AG: Caboolture school stabber's sentence not harsh enough
THE Attorney-General has argued a violent stabbing in a Caboolture school toilet block was so "heinous" that the attacked deserved a harsher penalty.
A 16-year-old boy was sentenced to four years detention for stabbing a 14-year-old girl in the head, neck and back in a toilet block at St Columban's College in May last year.
But the justice ordered the attempted murder sentence be suspended after serving two years.
Attorney-General Justice Jarrod Bleijie asked the Director of Public Prosecutions to appeal on the basis the sentence was manifestly inadequate, was not in line with community expectations and did not set an adequate deterrent to other children.
Solicitor-General Walter Sofronoff told the Queensland Court of Appeal that a sentencing judge could hand down a tougher sentence despite the the Caboolture teen's youth and lack of history if the crime was deemed it "particularly heinous".
He accepted that was a judgment call.
"In our submission it would be correct to conclude that what the (boy) did here that morning, and to choose the victim he chose to do what he did, is particularly heinous," he said.
Mr Sofronoff said the lack of life-threatening injuries was only because the boy "failed in his intention to kill".
He said there was a "lucky factor" through the young girl's "courage and determination".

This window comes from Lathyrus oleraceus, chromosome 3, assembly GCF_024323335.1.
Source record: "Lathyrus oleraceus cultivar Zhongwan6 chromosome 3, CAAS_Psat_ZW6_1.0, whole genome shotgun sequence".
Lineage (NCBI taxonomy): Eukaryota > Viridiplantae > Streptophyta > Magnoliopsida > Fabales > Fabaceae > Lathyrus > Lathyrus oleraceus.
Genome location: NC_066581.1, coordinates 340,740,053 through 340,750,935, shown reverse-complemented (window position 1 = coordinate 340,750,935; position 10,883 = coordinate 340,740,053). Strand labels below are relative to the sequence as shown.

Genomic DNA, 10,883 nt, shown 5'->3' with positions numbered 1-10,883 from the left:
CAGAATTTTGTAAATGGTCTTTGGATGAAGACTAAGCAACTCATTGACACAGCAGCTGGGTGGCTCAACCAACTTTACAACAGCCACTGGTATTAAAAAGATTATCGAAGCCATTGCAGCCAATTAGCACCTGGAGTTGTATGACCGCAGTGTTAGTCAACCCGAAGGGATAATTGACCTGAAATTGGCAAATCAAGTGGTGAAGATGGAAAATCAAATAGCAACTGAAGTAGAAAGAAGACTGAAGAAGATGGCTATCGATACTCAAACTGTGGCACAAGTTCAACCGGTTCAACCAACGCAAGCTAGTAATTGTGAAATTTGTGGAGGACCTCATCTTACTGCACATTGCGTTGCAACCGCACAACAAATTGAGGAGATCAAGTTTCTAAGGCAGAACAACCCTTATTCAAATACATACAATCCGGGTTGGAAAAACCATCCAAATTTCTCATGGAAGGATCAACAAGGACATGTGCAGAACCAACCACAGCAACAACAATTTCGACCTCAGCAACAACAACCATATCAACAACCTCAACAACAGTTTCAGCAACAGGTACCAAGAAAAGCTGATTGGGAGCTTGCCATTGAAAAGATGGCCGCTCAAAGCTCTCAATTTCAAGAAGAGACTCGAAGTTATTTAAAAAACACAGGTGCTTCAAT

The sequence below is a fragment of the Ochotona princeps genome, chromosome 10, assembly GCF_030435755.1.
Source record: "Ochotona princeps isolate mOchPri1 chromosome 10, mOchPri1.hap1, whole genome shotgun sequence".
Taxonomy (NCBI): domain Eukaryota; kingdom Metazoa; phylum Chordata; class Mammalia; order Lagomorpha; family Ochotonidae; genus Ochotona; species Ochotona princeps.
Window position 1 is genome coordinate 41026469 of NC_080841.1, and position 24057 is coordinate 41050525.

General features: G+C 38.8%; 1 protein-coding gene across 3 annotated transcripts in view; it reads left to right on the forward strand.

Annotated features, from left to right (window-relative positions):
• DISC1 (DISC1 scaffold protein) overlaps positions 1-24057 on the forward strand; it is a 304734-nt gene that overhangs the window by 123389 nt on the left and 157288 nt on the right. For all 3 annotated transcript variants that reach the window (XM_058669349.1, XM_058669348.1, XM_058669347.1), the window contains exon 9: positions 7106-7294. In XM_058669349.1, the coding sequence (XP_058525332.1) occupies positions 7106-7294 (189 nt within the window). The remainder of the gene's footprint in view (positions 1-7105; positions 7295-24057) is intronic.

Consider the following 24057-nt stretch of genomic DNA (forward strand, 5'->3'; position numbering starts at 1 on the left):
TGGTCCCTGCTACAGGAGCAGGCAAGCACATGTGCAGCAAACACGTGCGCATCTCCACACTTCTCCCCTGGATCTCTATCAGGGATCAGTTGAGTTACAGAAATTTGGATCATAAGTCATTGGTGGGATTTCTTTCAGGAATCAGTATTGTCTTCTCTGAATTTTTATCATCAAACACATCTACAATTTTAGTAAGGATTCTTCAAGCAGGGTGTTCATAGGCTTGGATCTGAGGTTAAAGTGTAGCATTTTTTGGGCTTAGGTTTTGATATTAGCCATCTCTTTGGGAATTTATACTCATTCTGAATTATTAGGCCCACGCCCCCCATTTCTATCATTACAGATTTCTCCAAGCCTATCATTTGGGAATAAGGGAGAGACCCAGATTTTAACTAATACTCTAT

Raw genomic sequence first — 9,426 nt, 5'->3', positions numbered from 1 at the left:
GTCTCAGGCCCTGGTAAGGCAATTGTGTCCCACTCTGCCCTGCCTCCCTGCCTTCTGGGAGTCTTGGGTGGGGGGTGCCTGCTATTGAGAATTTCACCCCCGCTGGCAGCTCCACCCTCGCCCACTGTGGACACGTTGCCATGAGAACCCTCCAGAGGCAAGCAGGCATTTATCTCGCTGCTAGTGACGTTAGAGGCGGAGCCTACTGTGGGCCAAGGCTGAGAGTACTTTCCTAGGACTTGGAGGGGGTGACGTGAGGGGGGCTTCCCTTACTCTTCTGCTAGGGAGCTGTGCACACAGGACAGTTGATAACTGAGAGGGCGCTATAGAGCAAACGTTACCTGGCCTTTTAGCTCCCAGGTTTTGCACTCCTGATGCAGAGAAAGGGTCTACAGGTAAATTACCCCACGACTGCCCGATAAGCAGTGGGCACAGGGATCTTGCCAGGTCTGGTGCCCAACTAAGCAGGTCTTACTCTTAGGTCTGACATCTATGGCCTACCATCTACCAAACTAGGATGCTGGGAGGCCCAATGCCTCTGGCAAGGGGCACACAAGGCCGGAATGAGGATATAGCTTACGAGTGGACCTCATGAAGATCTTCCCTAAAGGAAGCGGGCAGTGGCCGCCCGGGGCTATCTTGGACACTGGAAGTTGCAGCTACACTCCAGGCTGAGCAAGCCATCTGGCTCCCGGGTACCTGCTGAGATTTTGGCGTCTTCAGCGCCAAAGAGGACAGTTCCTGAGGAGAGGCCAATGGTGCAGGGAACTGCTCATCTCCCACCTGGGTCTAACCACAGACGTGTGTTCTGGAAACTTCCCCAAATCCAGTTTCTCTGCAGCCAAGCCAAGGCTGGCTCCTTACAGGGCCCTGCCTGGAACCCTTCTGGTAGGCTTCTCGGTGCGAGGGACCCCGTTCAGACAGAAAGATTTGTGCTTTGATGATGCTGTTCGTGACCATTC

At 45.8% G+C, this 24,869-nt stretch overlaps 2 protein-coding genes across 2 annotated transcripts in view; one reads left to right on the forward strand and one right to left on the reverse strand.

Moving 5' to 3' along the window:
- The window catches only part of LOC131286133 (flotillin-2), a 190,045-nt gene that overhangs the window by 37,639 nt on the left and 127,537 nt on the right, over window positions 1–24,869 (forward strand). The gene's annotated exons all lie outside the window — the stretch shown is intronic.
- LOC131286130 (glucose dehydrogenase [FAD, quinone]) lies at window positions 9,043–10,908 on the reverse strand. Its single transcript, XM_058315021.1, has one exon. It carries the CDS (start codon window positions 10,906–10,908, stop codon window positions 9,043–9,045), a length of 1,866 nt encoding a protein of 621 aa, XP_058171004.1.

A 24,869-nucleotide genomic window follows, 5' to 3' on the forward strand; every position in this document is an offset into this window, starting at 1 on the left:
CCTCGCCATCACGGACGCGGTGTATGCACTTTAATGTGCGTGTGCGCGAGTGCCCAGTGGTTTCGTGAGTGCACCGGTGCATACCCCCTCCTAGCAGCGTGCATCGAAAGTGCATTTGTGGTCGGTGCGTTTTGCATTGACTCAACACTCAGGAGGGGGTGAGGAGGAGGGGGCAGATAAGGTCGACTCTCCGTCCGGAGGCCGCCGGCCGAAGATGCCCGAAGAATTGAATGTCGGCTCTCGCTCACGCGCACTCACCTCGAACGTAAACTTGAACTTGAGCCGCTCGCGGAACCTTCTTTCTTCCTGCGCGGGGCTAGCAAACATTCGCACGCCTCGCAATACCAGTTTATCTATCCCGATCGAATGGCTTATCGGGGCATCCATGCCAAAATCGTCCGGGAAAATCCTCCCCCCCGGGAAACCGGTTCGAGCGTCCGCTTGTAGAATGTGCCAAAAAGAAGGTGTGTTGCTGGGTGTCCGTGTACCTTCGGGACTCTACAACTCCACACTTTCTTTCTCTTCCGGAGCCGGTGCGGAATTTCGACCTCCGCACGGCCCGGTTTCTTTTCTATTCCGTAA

"She was severely injured but she did not die and she was not maimed," he said.
Court of Appeal president Margaret McMurdo said the girl did not suffer life-threatening injuries because she fought back "despite the worst intentions of the offender".
"She believed she was going to be killed. Of course she did; it would have been a terrifying experience," she said.
Justice McMurdo said the less serious result was a benefit to the convicted stabber on sentence.
She said other factors the Attorney-General was trying to argue made the crime "particularly heinous" were because the boy had opened up to police and psychiatrists about "his darkest thoughts".
"He was obviously a troubled young man," she said.
"He's opened up with his darkest thoughts.
"The psychiatrist is now confident with treatment and direction to deal with these dark thoughts he is a low risk of re-offending."
Justice McMurdo also pointed out the boy had no brushes with the juvenile justice system at all when many 16-year-olds before the courts already had lengthy criminal histories.
Mr Sofronoff said when a crime was particularly serious, the lack of criminal history was not as prominent in the sentencing process.
The Court of Appeal has reserved its judgment.